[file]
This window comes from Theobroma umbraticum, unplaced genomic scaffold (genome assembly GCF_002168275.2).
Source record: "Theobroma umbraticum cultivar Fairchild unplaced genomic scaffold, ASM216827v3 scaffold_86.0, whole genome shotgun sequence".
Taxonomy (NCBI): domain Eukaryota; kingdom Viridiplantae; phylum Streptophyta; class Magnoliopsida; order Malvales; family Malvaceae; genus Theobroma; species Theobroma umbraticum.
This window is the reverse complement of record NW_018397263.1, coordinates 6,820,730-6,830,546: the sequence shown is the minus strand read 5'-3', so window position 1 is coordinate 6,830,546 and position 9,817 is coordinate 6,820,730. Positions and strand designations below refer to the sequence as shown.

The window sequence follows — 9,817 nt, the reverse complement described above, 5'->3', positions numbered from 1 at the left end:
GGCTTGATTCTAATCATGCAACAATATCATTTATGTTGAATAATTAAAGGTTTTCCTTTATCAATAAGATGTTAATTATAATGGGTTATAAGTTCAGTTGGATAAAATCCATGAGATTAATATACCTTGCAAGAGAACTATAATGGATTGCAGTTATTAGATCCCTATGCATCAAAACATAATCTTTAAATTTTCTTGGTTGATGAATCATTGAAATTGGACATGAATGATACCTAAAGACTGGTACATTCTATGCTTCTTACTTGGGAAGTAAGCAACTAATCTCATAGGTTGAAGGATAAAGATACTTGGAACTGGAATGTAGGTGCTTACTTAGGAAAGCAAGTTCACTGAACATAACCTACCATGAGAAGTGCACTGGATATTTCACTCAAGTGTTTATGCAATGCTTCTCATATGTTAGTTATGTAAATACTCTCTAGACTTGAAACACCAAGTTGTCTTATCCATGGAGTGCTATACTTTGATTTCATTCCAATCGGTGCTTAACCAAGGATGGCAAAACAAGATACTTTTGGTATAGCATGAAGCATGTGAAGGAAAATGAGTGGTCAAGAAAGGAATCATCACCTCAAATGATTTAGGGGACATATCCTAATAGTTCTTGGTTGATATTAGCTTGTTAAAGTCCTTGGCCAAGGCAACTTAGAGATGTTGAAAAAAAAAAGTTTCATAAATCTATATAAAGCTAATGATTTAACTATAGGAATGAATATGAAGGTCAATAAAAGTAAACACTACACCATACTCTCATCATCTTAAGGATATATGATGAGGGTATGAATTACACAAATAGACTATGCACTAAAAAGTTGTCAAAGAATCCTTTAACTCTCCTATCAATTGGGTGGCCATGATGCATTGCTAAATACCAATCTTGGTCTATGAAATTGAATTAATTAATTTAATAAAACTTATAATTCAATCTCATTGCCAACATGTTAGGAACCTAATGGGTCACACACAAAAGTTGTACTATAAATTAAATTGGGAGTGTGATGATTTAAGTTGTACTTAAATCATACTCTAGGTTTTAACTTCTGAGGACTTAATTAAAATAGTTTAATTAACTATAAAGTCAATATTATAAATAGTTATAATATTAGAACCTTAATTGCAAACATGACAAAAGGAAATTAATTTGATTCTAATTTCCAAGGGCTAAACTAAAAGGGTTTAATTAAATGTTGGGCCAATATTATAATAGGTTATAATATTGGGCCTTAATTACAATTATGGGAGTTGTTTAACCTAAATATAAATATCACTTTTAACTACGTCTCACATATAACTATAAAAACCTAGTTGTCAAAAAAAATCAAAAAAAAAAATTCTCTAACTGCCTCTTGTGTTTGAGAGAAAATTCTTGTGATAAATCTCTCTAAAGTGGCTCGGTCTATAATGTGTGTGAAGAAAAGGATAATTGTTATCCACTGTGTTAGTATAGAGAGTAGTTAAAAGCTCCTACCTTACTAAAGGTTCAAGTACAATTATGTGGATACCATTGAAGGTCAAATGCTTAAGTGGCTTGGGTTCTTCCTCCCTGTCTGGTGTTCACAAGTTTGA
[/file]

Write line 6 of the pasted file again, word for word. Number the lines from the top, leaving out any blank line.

GGCTTGATTCTAATCATGCAACAATATCATTTATGTTGAATAATTAAAGGTTTTCCTTTATCAATAAGATGTTAATTATAATGGGTTATAAGTTCAGTTGGATAAAATCCATGAGATTAATATACCTTGCAAGAGAACTATAATGGATTGCAGTTATTAGATCCCTATGCATCAAAACATAATCTTTAAATTTTCTTGGTTGATGAATCATTGAAATTGGACATGAATGATACCTAAAGACTGGTACATTCTATGCTTCTTACTTGGGAAGTAAGCAACTAATCTCATAGGTTGAAGGATAAAGATACTTGGAACTGGAATGTAGGTGCTTACTTAGGAAAGCAAGTTCACTGAACATAACCTACCATGAGAAGTGCACTGGATATTTCACTCAAGTGTTTATGCAATGCTTCTCATATGTTAGTTATGTAAATACTCTCTAGACTTGAAACACCAAGTTGTCTTATCCATGGAGTGCTATACTTTGATTTCATTCCAATCGGTGCTTAACCAAGGATGGCAAAACAAGATACTTTTGGTATAGCATGAAGCATGTGAAGGAAAATGAGTGGTCAAGAAAGGAATCATCACCTCAAATGATTTAGGGGACATATCCTAATAGTTCTTGGTTGATATTAGCTTGTTAAAGTCCTTGGCCAAGGCAACTTAGAGATGTTGAAAAAAAAAAGTTTCATAAATCTATATAAAGCTAATGATTTAACTATAGGAATGAATATGAAGGTCAATAAAAGTAAACACTACACCATACTCTCATCATCTTAAGGATATATGATGAGGGTATGAATTACACAAATAGACTATGCACTAAAAAGTTGTCAAAGAATCCTTTAACTCTCCTATCAATTGGGTGGCCATGATGCATTGCTAAATACCAATCTTGGTCTATGAAATTGAATTAATTAATTTAATAAAACTTATAATTCAATCTCATTGCCAACATGTTAGGAACCTAATGGGTCACACACAAAAGTTGTACTATAAATTAAATTGGGAGTGTGATGATTTAAGTTGTACTTAAATCATACTCTAGGTTTTAACTTCTGAGGACTTAATTAAAATAGTTTAATTAACTATAAAGTCAATATTATAAATAGTTATAATATTAGAACCTTAATTGCAAACATGACAAAAGGAAATTAATTTGATTCTAATTTCCAAGGGCTAAACTAAAAGGGTTTAATTAAATGTTGGGCCAATATTATAATAGGTTATAATATTGGGCCTTAATTACAATTATGGGAGTTGTTTAACCTAAATATAAATATCACTTTTAACTACGTCTCACATATAACTATAAAAACCTAGTTGTCAAAAAAAATCAAAAAAAAAAATTCTCTAACTGCCTCTTGTGTTTGAGAGAAAATTCTTGTGATAAATCTCTCTAAAGTGGCTCGGTCTATAATGTGTGTGAAGAAAAGGATAATTGTTATCCACTGTGTTAGTATAGAGAGTAGTTAAAAGCTCCTACCTTACTAAAGGTTCAAGTACAATTATGTGGATACCATTGAAGGTCAAATGCTTAAGTGGCTTGGGTTCTTCCTCCCTGTCTGGTGTTCACAAGTTTGA